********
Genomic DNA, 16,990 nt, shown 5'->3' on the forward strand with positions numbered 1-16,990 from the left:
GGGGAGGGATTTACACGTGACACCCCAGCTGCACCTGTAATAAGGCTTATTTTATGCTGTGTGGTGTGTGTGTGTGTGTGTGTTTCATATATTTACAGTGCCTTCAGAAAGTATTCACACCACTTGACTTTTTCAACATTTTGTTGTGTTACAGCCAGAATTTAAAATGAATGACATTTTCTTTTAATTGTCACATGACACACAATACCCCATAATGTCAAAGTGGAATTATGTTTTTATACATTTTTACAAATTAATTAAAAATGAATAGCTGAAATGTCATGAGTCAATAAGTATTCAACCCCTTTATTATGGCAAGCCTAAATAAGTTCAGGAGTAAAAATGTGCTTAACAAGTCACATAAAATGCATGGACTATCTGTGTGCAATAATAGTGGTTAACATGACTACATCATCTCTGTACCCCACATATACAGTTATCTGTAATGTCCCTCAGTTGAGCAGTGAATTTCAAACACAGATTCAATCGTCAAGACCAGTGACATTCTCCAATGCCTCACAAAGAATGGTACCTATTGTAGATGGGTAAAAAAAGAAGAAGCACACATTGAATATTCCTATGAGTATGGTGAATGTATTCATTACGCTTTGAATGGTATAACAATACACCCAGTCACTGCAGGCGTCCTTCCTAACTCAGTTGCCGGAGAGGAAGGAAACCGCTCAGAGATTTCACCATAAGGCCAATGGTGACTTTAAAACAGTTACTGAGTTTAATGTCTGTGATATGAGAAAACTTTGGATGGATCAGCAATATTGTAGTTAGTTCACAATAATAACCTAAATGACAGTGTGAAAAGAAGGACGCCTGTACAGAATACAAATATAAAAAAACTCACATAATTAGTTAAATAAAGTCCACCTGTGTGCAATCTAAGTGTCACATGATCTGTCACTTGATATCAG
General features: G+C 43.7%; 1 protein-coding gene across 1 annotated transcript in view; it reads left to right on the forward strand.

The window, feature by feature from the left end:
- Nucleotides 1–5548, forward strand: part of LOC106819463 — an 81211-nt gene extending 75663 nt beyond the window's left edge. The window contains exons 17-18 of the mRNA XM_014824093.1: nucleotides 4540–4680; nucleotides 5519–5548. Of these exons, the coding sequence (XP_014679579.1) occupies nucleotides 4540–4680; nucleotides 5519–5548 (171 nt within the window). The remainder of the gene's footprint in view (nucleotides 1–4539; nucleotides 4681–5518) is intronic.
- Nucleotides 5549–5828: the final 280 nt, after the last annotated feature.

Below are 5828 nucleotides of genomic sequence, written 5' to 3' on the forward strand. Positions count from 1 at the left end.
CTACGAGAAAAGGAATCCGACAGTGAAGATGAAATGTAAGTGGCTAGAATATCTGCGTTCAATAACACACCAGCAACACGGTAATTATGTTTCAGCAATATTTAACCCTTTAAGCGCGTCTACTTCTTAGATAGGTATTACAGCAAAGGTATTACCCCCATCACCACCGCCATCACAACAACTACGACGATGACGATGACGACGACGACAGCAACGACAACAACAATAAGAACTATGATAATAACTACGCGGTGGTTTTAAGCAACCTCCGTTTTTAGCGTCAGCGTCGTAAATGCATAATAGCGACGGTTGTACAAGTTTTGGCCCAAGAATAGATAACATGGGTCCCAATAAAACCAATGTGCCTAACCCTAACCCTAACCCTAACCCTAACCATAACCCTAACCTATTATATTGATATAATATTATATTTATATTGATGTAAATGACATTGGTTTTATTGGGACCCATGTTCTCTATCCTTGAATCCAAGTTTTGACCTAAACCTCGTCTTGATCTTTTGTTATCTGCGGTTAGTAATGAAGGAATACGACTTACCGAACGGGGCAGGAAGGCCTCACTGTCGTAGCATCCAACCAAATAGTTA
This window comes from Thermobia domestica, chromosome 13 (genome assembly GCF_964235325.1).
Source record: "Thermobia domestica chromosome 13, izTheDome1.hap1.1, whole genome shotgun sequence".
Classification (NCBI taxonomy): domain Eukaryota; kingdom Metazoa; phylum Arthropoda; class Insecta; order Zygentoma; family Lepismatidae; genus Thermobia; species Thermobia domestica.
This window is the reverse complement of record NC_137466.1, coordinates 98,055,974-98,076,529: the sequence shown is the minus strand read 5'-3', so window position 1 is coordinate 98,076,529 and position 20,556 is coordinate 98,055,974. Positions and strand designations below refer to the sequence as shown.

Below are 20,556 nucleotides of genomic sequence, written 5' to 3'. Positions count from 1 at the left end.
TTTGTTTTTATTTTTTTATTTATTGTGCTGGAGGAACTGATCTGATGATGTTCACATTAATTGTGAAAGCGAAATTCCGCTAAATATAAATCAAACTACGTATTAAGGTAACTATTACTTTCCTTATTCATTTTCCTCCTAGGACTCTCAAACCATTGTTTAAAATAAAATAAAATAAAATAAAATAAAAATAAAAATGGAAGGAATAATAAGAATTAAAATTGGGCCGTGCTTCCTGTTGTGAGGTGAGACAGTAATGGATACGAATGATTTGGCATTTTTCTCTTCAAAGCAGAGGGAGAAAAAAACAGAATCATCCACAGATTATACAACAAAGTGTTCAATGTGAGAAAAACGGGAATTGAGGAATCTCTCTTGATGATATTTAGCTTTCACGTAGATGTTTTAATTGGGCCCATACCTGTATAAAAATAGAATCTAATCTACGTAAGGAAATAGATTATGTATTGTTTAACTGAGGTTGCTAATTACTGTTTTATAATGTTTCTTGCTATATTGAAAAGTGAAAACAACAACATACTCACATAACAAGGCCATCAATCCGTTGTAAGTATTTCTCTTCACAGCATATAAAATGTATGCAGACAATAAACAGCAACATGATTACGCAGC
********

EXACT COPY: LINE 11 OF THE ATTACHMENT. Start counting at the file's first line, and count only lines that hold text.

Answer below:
Classification (NCBI taxonomy): domain Eukaryota; kingdom Metazoa; phylum Arthropoda; class Insecta; order Zygentoma; family Lepismatidae; genus Thermobia; species Thermobia domestica.